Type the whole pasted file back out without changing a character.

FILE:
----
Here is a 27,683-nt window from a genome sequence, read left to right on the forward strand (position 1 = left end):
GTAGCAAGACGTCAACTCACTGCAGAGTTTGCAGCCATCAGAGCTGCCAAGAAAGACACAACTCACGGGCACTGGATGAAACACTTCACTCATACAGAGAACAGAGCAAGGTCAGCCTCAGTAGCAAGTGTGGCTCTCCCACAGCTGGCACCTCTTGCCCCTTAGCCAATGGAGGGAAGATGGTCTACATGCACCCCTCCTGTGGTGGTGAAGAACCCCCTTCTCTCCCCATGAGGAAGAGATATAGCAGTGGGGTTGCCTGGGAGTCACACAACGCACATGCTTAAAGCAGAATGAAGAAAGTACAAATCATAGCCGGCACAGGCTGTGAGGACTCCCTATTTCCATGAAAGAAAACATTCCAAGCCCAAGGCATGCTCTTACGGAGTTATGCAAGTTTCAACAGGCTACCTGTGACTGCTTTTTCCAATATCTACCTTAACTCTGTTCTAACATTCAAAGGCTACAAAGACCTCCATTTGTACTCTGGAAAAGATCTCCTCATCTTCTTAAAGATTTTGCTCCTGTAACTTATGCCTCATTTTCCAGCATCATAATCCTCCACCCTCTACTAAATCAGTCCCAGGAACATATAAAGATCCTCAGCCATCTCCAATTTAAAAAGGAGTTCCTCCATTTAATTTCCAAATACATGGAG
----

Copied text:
Here is a 27,683-nt window from a genome sequence, read left to right on the forward strand (position 1 = left end):
GTAGCAAGACGTCAACTCACTGCAGAGTTTGCAGCCATCAGAGCTGCCAAGAAAGACACAACTCACGGGCACTGGATGAAACACTTCACTCATACAGAGAACAGAGCAAGGTCAGCCTCAGTAGCAAGTGTGGCTCTCCCACAGCTGGCACCTCTTGCCCCTTAGCCAATGGAGGGAAGATGGTCTACATGCACCCCTCCTGTGGTGGTGAAGAACCCCCTTCTCTCCCCATGAGGAAGAGATATAGCAGTGGGGTTGCCTGGGAGTCACACAACGCACATGCTTAAAGCAGAATGAAGAAAGTACAAATCATAGCCGGCACAGGCTGTGAGGACTCCCTATTTCCATGAAAGAAAACATTCCAAGCCCAAGGCATGCTCTTACGGAGTTATGCAAGTTTCAACAGGCTACCTGTGACTGCTTTTTCCAATATCTACCTTAACTCTGTTCTAACATTCAAAGGCTACAAAGACCTCCATTTGTACTCTGGAAAAGATCTCCTCATCTTCTTAAAGATTTTGCTCCTGTAACTTATGCCTCATTTTCCAGCATCATAATCCTCCACCCTCTACTAAATCAGTCCCAGGAACATATAAAGATCCTCAGCCATCTCCAATTTAAAAAGGAGTTCCTCCATTTAATTTCCAAATACATGGAG